Skip to main content

Shasta-Trinity Prescribed Fires 2017-18

Unit Information

Shasta-Trinity National Forest
U.S. Forest Service
3644 Avtech Parkway
Redding, CA 96002

USFS Shield

Shasta-McCloud Management Unit plans prescribed fire in Pilgrim Creek area

Shasta-Trinity Prescribed Fires 2017-18 Prescribed Fire
News – 4/23/2018

MCCLOUD, Calif. − The Shasta-McCloud Management Unit plans to initiate prescribed fire operations during the week of April 23-27, 2018 along the 13 Road between the town of McCloud and Pilgrim Creek area. The planned burned area is between forest roads 40N55 and 41N15 and approximately three miles south of the Mt Shasta Forest subdivision. Approximately 150 acres are scheduled to be burned.

“This goal of this project to simulate the natural role of fire in the ecosystem by conducting a prescribed fire underburn in a patchy mosaic pattern that will improve and protect forest health and vigor,” said McCloud Ranger District Fuels Officer Ben Hendricks.

The 13 Road, also known as Pilgrim Creek Road, will remain open during the burn, however, users should slow and take extra caution if there is smoke reducing visibility or workers along the roadside. Smoke will remain visible in the area until rains arrive possibly later over the upcoming weekend.

Prescribed fire start dates are dependent upon several factors, such as favorable weather and site conditions. Fire Managers will be evaluating conditions and working with the Air Quality Management Board to ensure compliance with air quality regulations and health and safety conditions. Test burns will occur prior to igniting any entire unit to monitor fire behavior and smoke lift and dispersion.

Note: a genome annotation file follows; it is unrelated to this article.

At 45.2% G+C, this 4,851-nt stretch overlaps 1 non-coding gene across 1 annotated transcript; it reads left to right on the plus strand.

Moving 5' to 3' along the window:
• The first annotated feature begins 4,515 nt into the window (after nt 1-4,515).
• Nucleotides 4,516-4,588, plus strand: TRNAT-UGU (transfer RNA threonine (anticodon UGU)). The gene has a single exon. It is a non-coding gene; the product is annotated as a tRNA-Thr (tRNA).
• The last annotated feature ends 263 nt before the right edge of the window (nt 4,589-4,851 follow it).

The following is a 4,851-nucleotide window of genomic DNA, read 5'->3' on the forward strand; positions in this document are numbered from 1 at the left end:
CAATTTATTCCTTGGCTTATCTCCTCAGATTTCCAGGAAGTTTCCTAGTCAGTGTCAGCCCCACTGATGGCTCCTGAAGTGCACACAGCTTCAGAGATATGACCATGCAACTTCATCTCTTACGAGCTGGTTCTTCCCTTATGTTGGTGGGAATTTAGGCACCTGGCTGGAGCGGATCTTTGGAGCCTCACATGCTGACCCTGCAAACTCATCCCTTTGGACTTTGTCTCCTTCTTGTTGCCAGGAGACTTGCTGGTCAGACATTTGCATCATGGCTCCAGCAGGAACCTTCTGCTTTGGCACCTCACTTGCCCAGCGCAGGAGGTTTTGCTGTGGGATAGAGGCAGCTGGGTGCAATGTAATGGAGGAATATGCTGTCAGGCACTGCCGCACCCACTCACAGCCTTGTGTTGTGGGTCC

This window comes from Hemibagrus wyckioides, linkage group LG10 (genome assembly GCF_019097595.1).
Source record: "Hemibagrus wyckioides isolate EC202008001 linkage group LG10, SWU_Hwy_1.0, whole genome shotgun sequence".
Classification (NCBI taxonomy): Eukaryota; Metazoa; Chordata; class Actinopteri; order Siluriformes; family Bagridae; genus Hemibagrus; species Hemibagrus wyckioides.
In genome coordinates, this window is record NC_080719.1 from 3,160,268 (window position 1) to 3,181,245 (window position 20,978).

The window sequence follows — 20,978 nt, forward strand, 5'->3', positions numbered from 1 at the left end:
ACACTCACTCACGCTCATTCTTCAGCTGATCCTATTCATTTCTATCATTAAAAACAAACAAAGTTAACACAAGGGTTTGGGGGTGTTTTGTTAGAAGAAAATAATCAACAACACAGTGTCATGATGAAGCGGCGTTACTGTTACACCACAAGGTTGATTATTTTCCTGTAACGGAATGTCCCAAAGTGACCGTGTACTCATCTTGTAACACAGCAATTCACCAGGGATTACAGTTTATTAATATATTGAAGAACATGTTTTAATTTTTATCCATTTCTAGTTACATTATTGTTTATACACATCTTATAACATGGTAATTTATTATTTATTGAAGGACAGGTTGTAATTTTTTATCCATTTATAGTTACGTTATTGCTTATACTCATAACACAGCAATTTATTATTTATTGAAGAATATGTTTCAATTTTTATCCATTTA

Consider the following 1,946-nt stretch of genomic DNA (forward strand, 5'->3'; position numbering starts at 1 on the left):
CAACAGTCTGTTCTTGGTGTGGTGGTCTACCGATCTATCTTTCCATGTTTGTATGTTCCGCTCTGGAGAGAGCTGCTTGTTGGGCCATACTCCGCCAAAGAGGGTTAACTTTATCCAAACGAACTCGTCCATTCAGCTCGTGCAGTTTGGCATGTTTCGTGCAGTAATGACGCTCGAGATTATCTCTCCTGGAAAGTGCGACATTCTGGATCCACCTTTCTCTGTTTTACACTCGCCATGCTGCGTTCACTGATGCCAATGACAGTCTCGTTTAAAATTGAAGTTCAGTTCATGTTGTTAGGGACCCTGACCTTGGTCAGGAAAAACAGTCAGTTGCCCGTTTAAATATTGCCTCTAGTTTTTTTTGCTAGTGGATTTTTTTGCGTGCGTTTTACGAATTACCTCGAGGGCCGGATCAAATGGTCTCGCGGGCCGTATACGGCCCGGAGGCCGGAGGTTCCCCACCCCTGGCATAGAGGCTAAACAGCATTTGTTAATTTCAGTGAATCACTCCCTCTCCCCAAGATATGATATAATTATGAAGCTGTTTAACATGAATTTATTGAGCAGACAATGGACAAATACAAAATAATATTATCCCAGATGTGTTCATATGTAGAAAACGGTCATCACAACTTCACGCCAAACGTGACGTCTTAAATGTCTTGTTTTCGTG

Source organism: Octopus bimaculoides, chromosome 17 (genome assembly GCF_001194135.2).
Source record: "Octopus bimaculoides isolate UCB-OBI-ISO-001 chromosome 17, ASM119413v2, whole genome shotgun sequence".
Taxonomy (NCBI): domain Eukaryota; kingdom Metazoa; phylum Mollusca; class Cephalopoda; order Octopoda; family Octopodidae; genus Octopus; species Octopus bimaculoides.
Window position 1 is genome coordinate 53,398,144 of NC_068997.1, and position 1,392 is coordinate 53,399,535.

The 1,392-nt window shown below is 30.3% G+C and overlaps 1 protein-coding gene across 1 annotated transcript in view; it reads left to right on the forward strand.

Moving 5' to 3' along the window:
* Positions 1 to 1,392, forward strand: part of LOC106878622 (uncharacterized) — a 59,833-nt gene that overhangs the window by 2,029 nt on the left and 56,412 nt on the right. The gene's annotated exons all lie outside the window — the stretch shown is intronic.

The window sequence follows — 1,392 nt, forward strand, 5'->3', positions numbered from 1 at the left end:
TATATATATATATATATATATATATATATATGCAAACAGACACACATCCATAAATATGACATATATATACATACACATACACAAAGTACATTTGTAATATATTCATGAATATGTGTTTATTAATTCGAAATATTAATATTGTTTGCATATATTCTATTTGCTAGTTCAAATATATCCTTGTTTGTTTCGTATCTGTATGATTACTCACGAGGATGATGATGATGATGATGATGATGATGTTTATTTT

Benefits of prescribed fire include:

  • Reduce hazard fuel build-up: Dead wood, overcrowded, unhealthy trees, thick layers of pine needles and continuous decadent brush fields can all contribute to catastrophic wildfires in the forest or adjacent to communities.
  • Prepare the land for new growth: When excess vegetation or needle layers are burned off, nitrogen and other nutrients are released into the soil and become available for new plants to grow.
  • Help certain plants/trees germinate: Many native plant and forest communities have adapted to fire for their germination and growth. Seed contact with bare soil (such as that exposed by a fire) is necessary for some species to naturally regenerate.
  • Create diversity needed by wildlife: Fire creates a varied land and vegetation pattern that provides diverse habitat for plants and animals. Grazing wildlife benefit from new growth as shrubs produce succulent edible leaves when re-sprouting after a fire.

For updated information regarding this prescribed fire, please call the McCloud Ranger District Office at (530) 964-2184 during normal operating hours: Monday through Friday from 8:00 a.m. to 4:30 p.m., or by visiting the forest’s Prescribed Fire InciWeb page.

A pdf version of this release and map are available by visiting our Forest’s News and Events webpage.

###


The mission of the Forest Service is to sustain the health, diversity and productivity of the nation's forests and grasslands to meet the needs of present and future generations. The agency manages 193 million acres of public land, provides assistance to state and private landowners, and maintains the largest forestry research organization in the world. Public lands the Forest Service manages contribute more than $13 billion to the economy each year through visitor spending alone. Those same lands provide 20 percent of the nation's clean water supply, a value estimated at $7.2 billion per year. The agency has either a direct or indirect role in stewardship of about 80 percent of the 850 million forested acres within the U.S., of which 100 million acres are urban forests where most Americans live.